I can prove CEO was 'personally involved in Facebook’s failure to protect privacy', DC AG insists

    Cambridge Analytica is back to haunt Mark Zuckerberg: Washington DC's Attorney General filed a lawsuit today directly accusing the Meta CEO of personal involvement in the abuses that led to the data-slurping scandal. 

    DC AG Karl Racine filed [PDF] the civil suit on Monday morning, saying his office's investigations found ample evidence Zuck could be held responsible for that 2018 cluster-fsck. For those who've put it out of mind, UK-based Cambridge Analytica harvested tens of millions of people's info via a third-party Facebook app, revealing a – at best – somewhat slipshod handling of netizens' privacy by the US tech giant.

    That year, Racine sued Facebook, claiming the social network was well aware of the analytics firm's antics yet failed to do anything meaningful until the data harvesting was covered by mainstream media. Facebook repeatedly stymied document production attempts, Racine claimed, and the paperwork it eventually handed over painted a trail he said led directly to Zuck.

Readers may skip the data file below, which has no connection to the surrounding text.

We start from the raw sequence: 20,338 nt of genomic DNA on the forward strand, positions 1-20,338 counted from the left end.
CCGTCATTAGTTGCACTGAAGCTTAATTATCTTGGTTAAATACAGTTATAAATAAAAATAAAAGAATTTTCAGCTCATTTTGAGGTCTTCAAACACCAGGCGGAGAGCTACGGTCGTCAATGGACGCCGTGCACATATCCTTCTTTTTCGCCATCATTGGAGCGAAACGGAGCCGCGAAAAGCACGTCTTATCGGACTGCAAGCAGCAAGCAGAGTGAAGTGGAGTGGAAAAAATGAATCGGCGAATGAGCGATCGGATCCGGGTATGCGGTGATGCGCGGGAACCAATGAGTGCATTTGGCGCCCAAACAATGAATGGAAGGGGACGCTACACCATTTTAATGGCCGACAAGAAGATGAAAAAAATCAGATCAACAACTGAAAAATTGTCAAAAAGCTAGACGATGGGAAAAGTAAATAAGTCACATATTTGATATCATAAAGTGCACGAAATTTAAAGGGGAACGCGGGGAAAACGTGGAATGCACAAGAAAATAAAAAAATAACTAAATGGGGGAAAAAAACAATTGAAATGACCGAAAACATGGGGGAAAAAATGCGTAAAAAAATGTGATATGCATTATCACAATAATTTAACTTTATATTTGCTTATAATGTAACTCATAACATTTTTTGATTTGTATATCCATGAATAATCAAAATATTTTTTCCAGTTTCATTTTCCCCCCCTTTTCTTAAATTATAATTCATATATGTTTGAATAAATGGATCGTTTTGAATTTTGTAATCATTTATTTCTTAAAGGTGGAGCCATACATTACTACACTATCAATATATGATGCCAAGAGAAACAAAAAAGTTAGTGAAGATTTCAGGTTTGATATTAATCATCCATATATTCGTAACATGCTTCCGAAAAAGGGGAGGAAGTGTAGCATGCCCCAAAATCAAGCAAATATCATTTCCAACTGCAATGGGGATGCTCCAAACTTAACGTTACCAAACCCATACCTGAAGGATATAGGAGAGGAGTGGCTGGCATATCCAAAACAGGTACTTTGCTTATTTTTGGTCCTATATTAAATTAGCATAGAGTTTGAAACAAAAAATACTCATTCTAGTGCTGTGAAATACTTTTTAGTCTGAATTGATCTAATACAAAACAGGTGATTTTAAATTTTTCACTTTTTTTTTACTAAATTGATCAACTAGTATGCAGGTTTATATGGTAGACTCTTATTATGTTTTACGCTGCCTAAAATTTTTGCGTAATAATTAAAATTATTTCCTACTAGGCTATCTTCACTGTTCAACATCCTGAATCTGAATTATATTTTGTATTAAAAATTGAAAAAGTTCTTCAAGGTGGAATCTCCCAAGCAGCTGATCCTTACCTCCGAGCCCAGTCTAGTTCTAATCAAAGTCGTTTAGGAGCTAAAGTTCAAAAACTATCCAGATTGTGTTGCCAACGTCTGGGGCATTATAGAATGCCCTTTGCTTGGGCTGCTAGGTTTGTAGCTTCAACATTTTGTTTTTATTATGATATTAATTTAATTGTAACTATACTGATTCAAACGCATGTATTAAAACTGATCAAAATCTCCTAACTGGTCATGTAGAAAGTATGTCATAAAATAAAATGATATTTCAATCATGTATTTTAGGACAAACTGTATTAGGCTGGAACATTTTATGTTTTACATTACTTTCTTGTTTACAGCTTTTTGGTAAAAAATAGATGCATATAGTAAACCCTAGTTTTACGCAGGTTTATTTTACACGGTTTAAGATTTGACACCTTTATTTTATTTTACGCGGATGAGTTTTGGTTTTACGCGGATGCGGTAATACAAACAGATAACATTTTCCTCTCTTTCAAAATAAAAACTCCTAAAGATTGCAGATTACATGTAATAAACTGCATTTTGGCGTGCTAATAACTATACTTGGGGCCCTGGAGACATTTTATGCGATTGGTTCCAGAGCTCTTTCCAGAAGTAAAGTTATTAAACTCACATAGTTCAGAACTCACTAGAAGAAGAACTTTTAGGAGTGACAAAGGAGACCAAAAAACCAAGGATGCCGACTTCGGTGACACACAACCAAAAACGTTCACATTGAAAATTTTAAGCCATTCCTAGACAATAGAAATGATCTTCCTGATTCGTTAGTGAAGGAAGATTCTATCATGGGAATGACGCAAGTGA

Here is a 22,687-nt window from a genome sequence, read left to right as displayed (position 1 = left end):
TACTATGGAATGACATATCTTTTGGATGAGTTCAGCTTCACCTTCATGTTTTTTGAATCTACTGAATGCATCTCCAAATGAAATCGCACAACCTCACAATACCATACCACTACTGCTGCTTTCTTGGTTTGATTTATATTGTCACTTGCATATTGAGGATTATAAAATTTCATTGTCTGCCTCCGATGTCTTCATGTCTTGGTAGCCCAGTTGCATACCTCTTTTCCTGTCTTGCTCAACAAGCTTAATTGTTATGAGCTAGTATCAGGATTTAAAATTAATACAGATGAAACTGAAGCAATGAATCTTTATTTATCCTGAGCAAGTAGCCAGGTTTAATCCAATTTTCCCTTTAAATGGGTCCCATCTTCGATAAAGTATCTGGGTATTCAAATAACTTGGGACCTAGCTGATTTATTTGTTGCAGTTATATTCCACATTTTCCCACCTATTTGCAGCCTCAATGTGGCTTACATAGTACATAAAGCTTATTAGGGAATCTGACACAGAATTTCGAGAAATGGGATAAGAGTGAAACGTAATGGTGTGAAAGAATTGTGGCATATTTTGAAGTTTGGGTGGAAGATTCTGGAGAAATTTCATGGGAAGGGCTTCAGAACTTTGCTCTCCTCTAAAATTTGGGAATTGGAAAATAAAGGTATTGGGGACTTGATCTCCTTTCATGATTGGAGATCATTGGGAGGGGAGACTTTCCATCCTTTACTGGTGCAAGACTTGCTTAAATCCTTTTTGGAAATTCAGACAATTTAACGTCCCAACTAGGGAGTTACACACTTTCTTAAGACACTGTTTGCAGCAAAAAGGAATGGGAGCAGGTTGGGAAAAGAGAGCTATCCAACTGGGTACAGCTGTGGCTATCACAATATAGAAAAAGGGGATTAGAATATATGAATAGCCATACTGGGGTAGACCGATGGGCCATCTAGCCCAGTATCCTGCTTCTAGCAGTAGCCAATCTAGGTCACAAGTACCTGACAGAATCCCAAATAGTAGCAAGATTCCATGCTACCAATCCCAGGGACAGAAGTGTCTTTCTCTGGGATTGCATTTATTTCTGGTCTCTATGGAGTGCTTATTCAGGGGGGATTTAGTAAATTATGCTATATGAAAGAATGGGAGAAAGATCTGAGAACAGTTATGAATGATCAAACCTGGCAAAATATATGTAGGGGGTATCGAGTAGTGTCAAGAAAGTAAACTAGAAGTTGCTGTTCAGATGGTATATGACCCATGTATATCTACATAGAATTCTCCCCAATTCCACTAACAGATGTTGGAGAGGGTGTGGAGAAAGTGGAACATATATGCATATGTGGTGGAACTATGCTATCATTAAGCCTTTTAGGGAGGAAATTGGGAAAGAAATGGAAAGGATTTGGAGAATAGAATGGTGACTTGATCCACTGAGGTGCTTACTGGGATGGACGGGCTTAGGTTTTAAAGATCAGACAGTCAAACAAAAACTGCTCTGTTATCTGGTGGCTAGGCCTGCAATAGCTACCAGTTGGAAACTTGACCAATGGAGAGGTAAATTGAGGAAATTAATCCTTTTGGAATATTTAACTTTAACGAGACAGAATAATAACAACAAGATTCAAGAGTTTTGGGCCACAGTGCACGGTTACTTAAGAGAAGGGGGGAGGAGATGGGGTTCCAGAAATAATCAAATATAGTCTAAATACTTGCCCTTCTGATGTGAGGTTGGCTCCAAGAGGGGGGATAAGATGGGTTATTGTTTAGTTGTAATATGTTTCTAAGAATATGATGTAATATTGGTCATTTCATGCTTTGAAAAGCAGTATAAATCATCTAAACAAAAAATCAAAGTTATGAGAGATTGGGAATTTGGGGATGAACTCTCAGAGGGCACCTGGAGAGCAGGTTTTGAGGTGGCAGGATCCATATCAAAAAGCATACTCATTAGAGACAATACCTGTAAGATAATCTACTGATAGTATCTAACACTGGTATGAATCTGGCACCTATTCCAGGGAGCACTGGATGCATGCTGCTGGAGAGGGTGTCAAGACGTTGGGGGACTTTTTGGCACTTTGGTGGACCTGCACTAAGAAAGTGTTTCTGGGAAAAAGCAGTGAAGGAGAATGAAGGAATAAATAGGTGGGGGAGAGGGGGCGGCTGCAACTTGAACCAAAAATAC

Continue reading
  • Florida's content-moderation law kept on ice, likely unconstitutional, court says
    So cool you're into free speech because that includes taking down misinformation

    While the US Supreme Court considers an emergency petition to reinstate a preliminary injunction against Texas' social media law HB 20, the US Eleventh Circuit Court of Appeals on Monday partially upheld a similar injunction against Florida's social media law, SB 7072.

    Both Florida and Texas last year passed laws that impose content moderation restrictions, editorial disclosure obligations, and user-data access requirements on large online social networks. The Republican governors of both states justified the laws by claiming that social media sites have been trying to censor conservative voices, an allegation that has not been supported by evidence.

    Multiple studies addressing this issue say right-wing folk aren't being censored. They have found that social media sites try to take down or block misinformation, which researchers say is more common from right-leaning sources.